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Mold design-from Micon Mould

Feb. 12, 2017

Mold design and construction requires special attention for optimal product  quality and reliable molding. A detailed specification is required in advance:

 -product shape and tolerances
 -mold in relation to molding equipment
 -parting lines; venting
 -number of cavities
 -runner lay-out and gating system
 -ejection system
 -cooling system lay-out
 -type of tool steel
 -surface finish

Polystyrene Injection Process

Polystyrene is one of the best materials for injection moulding. Cycle times  with polystyrene are usually short due to ease of melting, fluidity and  reasonable set up times. Complex tooling can be used.

The surface finish of the final product is also good, and the low mould  shrinkage of polystyrene is a useful factor.

Moreover, due to good inherent thermal stability, polystyrene can easily be  recycled.

Finally, polystyrene can be easily compounded or colored in the melt phase and  formulated for specific performance (gloss, anti-static properties,...).

General Facts

Total Petrochemicals’s Polystyrene can be processed by every conventional  technique used for thermoplastics. The general properties of polystyrene allow  for a wide processing window in terms of both temperatures and pressures.


Polystyrene is not hygroscope, and is delivered in dry pellet form. Drying is  not normally necessary. Care must be taken to avoid conditions which can cause  condensation, this can lead to the appearance of splash marks on the finished  moulding. If necessary, the product can be dried in a ventilated oven for 2  hours at a temperature of about 80°C.

Change of Material or Color

All polystyrenes are "compatible", either GPPS or HIPS. The change from one  grade to another is straightforward. Polystyrene is not compatible with other polymers such as polyethylene (HDPE or LDPE), PVC (Polyvinyl Chloride), ABS (Acrylonitrile  Butadiene Styrene), PMMA (Polymethylmethacrylate), or PA (Polyamides) and, in  general, other thermoplastics. This means that the machine has to be purged  thoroughly in order to avoid such phenomenon as delamination during molding.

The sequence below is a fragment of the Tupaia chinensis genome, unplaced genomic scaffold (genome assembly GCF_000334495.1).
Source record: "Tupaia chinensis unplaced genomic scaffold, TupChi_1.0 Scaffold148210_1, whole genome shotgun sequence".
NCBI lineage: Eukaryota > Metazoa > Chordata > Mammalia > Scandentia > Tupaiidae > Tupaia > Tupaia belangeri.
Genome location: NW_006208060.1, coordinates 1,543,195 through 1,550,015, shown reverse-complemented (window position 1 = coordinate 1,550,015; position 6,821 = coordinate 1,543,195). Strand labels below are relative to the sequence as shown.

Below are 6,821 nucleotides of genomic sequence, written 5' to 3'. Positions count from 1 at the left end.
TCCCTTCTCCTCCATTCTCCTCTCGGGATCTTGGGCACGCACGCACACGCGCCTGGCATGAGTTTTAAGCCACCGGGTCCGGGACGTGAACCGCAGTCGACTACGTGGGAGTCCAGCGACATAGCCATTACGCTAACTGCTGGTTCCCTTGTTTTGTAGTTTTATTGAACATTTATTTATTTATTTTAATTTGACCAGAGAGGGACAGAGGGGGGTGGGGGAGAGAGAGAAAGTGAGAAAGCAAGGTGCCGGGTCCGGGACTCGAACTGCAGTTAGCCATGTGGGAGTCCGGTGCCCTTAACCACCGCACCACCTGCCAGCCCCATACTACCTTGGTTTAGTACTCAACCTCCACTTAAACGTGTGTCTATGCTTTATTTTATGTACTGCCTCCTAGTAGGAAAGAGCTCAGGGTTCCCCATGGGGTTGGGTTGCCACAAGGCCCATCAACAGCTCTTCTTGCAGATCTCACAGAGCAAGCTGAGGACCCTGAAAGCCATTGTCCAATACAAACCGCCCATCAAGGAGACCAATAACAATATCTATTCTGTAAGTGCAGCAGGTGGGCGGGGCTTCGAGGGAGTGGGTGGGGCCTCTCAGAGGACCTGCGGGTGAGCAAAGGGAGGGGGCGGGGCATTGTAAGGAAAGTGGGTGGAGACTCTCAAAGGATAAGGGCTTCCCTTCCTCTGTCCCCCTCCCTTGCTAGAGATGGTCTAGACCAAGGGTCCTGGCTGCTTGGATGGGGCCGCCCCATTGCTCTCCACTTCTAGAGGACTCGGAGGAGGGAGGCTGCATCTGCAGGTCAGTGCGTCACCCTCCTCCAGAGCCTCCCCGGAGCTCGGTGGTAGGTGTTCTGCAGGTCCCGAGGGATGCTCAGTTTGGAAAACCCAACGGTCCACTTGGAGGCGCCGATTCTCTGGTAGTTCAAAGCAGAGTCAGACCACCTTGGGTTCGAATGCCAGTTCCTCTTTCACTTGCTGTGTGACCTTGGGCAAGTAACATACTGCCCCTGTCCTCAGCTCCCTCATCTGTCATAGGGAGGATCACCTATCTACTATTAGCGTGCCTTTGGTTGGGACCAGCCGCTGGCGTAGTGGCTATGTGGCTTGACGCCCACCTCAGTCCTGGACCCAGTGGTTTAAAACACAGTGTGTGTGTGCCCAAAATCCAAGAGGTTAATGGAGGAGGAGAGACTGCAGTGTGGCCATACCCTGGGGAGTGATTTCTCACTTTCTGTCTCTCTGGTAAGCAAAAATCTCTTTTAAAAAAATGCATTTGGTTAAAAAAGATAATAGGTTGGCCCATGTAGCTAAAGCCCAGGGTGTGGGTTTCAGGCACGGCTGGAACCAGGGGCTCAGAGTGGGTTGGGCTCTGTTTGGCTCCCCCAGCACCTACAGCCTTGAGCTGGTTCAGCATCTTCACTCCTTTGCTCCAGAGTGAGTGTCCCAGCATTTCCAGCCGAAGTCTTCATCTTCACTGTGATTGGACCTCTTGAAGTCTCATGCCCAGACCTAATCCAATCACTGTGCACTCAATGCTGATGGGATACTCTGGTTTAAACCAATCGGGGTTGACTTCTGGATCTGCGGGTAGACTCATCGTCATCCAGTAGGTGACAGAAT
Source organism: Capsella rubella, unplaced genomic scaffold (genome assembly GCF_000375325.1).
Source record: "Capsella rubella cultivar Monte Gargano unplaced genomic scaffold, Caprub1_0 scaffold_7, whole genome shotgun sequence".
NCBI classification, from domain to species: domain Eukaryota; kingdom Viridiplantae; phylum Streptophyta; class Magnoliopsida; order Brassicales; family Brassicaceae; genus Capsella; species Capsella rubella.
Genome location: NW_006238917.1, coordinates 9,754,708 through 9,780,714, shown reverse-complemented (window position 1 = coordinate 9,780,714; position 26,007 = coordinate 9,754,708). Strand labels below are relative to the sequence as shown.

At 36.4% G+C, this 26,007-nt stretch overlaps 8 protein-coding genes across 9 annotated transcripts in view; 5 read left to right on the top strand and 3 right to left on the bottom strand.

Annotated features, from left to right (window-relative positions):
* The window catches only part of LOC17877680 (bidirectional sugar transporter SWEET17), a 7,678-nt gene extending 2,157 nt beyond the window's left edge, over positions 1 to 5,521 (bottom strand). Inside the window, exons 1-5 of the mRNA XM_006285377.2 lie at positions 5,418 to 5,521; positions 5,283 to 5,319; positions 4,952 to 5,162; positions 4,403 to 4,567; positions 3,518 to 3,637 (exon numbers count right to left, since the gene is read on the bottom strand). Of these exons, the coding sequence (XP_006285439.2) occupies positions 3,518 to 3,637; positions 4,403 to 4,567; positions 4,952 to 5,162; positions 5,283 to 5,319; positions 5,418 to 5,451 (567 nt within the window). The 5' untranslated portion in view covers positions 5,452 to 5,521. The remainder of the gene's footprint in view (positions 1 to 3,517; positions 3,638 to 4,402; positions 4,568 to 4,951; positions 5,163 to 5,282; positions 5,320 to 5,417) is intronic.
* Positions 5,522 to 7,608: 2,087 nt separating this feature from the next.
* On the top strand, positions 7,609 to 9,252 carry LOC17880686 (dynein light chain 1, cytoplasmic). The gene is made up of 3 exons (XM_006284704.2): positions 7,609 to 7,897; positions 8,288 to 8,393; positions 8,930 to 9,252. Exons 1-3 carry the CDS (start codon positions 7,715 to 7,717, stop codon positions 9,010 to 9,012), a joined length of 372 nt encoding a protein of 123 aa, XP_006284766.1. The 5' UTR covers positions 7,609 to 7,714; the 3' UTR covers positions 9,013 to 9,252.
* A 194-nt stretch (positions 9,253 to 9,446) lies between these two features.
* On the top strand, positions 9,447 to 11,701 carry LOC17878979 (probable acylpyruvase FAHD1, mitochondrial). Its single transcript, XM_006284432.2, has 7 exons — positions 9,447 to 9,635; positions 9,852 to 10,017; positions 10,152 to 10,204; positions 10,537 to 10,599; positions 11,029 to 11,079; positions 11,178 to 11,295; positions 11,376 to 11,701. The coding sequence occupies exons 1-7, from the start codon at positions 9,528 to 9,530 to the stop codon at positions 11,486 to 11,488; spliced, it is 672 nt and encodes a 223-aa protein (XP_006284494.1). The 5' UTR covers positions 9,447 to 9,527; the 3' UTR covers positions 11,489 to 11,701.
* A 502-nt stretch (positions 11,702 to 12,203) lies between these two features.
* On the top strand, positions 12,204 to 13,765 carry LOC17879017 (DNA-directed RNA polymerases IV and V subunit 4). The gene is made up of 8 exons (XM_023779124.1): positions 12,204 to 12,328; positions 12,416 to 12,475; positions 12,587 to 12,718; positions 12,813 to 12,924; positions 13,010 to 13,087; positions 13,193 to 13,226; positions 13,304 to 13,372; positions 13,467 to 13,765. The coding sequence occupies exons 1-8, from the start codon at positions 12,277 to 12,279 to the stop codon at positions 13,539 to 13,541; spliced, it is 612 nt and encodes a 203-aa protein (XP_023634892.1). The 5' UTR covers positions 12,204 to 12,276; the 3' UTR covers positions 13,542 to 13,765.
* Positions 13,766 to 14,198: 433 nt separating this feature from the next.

In order to do this efficiently, we advise to let the machine run while  decreasing the temperatures, then to feed in the new material, and to start  increasing slowly the temperatures. The new material will be more viscous  because of low temperature and should "push out" the old material

The change from one colour to another is achieved quite easily by using the same  protocol.


Standard grades of polystyrene can be processed with a fairly wide temperature  range from 180°C to 280°C. Some caution should be exercised when using certain  compounds which are heat sensitive e.g. some fire retardant grades.
The choice of temperature to use depends mainly on the component design, the  cycle time, and the geometry of the feed system (hot runners, …). Generally an  increasing temperature profile from the feed hopper to nozzle should be adopted.  The nozzle temperature should be set to a lower value in order to avoid the  formation of strings and material leakage from systems without a shut off valve.

In certain cases, where there may be issues relating to plasticising capacity,  an inverse temperature profile, where the hottest zone is the feeding section,  with an upper limit of 230°C, can be adopted.

Injection Speed

The injection speed depends on the machine capacity and general injection  parameters e.g. part thickness, hot runners design…. A high speed gives a high  level of shear, generating material self heating, which in turn makes it easier  for the material to flow by limiting the thickness of the cold layer in the hot  runners. Polystyrene, being quite thermally stable, lends itself to this self  heating phenomenon. It is recommend to use high injection speeds in order to  minimize potential weld line problems. However, there are limits as too high  injection speed can cause faults such as material degradation, air inclusion  (bubbles), and burn marks due to inadequate tool venting.


As with every plastic material, polystyrene shrinks during cooling. This value  is generally between 0.4 and 0.7% depending on grade, part thickness and issues  due to tool design.
Mould Temperature

Generally between 30 and 50°C. For thin wall objects moulded at short cycle  times it could be useful to cool down the mould down to 10°C.

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